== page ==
All The Blood We Share opens with daughter Kate and mother Elvira’s arrival in Labette County in 1871, on the run from their past and joining father William and Kate’s stepbrother John, who went on ahead to build a house for the whole Bender family, where they could set up an inn to serve travellers to the small town of Cherryvale. The Benders’ plan is to lay low and build a new life for themselves, far away from the clutches of the law after their crimes in New York and Pennsylvania have been discovered. But Kate believes she is destined for the stage, and starts setting herself up as a medium, impressing the local spiritualist circle and drawing more attention to herself and the family than Elvira is comfortable with. The loathing, misanthropy and bloodlust that runs in the Bender family line soon overflows, and the Benders discover that their murderous proclivities can earn them more by preying on unwary travellers instead of just serving them. The murders provide the family with an outlet, but it’s not long before the townsfolk of Cherryvale begin to notice the number of corpses turning up and people going missing, and soon the Benders fall again under suspicion. As the corpses pile up under the Bender estate, Kate and Elvira must both decide what lengths they will go to in order to protect their family and themselves.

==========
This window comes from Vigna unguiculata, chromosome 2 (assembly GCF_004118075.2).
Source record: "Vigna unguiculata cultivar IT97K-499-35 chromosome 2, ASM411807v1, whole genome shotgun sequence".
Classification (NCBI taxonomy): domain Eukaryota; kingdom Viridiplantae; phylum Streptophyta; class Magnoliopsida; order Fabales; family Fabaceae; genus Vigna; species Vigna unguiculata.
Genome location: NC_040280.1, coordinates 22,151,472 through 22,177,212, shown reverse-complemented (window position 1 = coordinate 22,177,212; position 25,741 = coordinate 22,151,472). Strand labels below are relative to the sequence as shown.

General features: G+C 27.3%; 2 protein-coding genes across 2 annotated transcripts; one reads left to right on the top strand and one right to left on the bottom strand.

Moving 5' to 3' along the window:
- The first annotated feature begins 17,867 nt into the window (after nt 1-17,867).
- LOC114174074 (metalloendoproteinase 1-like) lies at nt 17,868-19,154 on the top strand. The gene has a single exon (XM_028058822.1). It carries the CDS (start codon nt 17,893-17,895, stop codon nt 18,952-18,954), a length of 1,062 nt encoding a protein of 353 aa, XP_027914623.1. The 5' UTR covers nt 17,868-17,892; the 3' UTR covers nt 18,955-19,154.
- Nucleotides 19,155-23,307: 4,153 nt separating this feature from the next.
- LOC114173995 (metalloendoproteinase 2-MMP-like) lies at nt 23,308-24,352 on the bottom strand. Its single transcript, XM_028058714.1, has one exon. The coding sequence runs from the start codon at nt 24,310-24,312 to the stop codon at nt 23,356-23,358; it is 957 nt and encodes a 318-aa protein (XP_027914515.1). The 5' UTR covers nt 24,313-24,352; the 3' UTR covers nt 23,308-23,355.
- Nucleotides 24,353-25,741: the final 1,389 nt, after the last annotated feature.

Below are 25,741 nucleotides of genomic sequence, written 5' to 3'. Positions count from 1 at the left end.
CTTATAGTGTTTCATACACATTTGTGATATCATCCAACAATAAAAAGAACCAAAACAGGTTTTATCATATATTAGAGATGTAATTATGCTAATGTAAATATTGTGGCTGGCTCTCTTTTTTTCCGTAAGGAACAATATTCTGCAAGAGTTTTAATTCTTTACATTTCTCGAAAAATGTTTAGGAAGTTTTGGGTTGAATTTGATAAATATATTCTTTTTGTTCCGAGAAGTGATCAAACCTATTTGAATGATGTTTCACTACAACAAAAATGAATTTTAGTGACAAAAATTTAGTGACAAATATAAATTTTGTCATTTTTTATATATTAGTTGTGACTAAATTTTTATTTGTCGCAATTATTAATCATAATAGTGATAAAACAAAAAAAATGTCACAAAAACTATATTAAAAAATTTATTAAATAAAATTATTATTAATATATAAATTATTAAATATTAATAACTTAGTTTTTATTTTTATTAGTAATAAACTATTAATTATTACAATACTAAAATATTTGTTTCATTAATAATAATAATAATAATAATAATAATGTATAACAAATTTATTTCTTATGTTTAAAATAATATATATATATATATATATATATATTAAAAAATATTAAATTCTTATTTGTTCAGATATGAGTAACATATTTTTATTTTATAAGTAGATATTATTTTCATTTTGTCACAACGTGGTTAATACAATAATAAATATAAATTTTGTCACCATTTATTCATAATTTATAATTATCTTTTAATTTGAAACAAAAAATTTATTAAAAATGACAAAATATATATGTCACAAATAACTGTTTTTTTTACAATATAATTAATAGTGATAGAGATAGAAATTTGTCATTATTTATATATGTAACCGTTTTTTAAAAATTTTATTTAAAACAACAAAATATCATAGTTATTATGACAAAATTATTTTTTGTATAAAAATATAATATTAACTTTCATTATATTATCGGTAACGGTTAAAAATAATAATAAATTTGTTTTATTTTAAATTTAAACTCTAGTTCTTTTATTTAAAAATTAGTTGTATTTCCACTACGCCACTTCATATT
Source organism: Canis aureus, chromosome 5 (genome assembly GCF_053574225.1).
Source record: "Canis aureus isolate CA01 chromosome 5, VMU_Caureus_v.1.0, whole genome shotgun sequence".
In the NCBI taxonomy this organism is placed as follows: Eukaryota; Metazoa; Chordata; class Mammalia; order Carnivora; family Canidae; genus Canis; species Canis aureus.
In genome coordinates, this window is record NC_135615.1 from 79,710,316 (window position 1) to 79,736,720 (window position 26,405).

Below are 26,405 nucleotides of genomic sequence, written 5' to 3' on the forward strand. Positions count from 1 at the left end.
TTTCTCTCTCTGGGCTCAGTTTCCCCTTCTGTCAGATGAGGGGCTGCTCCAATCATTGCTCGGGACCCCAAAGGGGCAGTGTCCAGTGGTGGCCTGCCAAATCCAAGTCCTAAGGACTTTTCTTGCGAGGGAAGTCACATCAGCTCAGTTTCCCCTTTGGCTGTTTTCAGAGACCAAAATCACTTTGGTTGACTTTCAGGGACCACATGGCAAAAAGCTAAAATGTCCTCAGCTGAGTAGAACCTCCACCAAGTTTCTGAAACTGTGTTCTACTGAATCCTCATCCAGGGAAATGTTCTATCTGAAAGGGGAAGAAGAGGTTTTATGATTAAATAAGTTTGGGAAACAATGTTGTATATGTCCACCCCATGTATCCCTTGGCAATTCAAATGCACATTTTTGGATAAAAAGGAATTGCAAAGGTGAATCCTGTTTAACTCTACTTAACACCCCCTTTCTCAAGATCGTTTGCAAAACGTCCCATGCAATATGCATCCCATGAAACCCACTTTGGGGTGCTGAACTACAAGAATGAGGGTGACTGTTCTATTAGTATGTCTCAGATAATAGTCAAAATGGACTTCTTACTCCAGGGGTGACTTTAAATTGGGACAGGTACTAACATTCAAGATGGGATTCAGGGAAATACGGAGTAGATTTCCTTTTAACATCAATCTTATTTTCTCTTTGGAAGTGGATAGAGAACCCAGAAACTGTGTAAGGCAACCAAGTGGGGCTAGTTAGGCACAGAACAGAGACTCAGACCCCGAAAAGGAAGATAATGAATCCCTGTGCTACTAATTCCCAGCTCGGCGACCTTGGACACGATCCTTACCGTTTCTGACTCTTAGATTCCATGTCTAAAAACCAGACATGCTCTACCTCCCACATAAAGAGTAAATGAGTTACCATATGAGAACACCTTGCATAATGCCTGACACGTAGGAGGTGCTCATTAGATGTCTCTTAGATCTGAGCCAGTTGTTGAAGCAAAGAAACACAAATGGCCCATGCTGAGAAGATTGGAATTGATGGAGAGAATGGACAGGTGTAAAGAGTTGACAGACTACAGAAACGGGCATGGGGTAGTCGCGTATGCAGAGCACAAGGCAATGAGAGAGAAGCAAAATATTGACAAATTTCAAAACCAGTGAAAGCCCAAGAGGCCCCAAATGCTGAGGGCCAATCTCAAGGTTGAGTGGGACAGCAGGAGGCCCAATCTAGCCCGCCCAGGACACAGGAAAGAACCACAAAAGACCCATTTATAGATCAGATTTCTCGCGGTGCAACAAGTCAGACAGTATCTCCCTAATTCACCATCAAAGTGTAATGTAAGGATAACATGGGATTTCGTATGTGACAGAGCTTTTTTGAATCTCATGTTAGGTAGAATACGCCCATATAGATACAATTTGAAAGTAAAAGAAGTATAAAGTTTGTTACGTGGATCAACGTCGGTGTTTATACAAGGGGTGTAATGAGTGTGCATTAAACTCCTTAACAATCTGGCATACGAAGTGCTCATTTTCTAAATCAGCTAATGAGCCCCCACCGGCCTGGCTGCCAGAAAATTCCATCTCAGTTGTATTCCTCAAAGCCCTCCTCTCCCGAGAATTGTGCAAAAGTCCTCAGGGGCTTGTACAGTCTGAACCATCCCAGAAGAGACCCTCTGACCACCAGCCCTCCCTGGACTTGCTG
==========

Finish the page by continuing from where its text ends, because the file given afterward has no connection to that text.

The novel is told through the perspectives of Kate and Elvira Bender, plus Hanson, a young boy who is the Benders’ neighbour. Hanson is an innocent who befriends the Benders when they move to Labette County and only begins to suspect their dark secrets much later. His perspective gives us a view on the Bender family from someone outside their twisted and dysfunctional family unit, initially a reliable viewpoint on the Benders which becomes more unreliable as the boy begins to realise the heinousness of the Benders’ crimes and the extent to which his silence makes him complicit. Elvira is the most reluctant member of the Bender family, according to herself at least – Kate regularly points out her hypocrisy, and that for all her moralising and catastrophising she is as guilty of the murders as the rest of them. However her sardonic view of Kate provides a necessary commentary on the bulk of the novel, which is told from Kate’s perspective. Kate’s voice is wonderful; Bruce perfectly captures her charm, which was a huge part of how the Benders got away with murder for so long, whilst showing the unpleasant sociopathic urges that writhe just underneath her charismatic façade. We get to see Kate’s entitlement and utter disregard for others – she sees herself as deserving of fame and fortune, regardless of whether she gets there by murder or by hoodwinking gullible townsfolk who want to talk to their dead relatives. Yet her delusions also extend to herself – she seems to fervently believe that she can run away with widower Nicholas and his sweet daughters and lead a new, sinless life with them, something all the rest of the Benders see through immediately for the impossible dream it is. The novel never loses sight of how nasty she is, but she is never less than compelling.